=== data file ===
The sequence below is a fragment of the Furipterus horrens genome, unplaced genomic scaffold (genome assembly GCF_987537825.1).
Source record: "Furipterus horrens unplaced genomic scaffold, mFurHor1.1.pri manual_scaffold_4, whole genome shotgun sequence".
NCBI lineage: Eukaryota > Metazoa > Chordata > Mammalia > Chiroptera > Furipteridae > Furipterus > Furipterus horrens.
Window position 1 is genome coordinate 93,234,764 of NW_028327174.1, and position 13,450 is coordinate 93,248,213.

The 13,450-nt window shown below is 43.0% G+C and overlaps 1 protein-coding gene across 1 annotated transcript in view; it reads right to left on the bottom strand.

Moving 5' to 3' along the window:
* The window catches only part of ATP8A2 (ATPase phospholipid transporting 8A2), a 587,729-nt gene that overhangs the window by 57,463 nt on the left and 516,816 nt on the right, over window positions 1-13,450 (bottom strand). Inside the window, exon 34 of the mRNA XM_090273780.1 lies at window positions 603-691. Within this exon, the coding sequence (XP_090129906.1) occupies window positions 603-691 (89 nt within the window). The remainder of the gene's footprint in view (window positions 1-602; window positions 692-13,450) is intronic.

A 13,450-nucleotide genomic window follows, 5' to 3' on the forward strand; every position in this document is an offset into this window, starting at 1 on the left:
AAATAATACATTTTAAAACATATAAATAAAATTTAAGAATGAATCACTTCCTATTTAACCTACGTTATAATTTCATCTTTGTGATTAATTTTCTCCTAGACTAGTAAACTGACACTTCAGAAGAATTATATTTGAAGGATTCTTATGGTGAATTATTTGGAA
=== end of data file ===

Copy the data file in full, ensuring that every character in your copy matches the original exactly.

The sequence below is a fragment of the Furipterus horrens genome, unplaced genomic scaffold (genome assembly GCF_987537825.1).
Source record: "Furipterus horrens unplaced genomic scaffold, mFurHor1.1.pri manual_scaffold_4, whole genome shotgun sequence".
NCBI lineage: Eukaryota > Metazoa > Chordata > Mammalia > Chiroptera > Furipteridae > Furipterus > Furipterus horrens.
Window position 1 is genome coordinate 93,234,764 of NW_028327174.1, and position 13,450 is coordinate 93,248,213.

The 13,450-nt window shown below is 43.0% G+C and overlaps 1 protein-coding gene across 1 annotated transcript in view; it reads right to left on the bottom strand.

Moving 5' to 3' along the window:
* The window catches only part of ATP8A2 (ATPase phospholipid transporting 8A2), a 587,729-nt gene that overhangs the window by 57,463 nt on the left and 516,816 nt on the right, over window positions 1-13,450 (bottom strand). Inside the window, exon 34 of the mRNA XM_090273780.1 lies at window positions 603-691. Within this exon, the coding sequence (XP_090129906.1) occupies window positions 603-691 (89 nt within the window). The remainder of the gene's footprint in view (window positions 1-602; window positions 692-13,450) is intronic.

A 13,450-nucleotide genomic window follows, 5' to 3' on the forward strand; every position in this document is an offset into this window, starting at 1 on the left:
AAATAATACATTTTAAAACATATAAATAAAATTTAAGAATGAATCACTTCCTATTTAACCTACGTTATAATTTCATCTTTGTGATTAATTTTCTCCTAGACTAGTAAACTGACACTTCAGAAGAATTATATTTGAAGGATTCTTATGGTGAATTATTTGGAA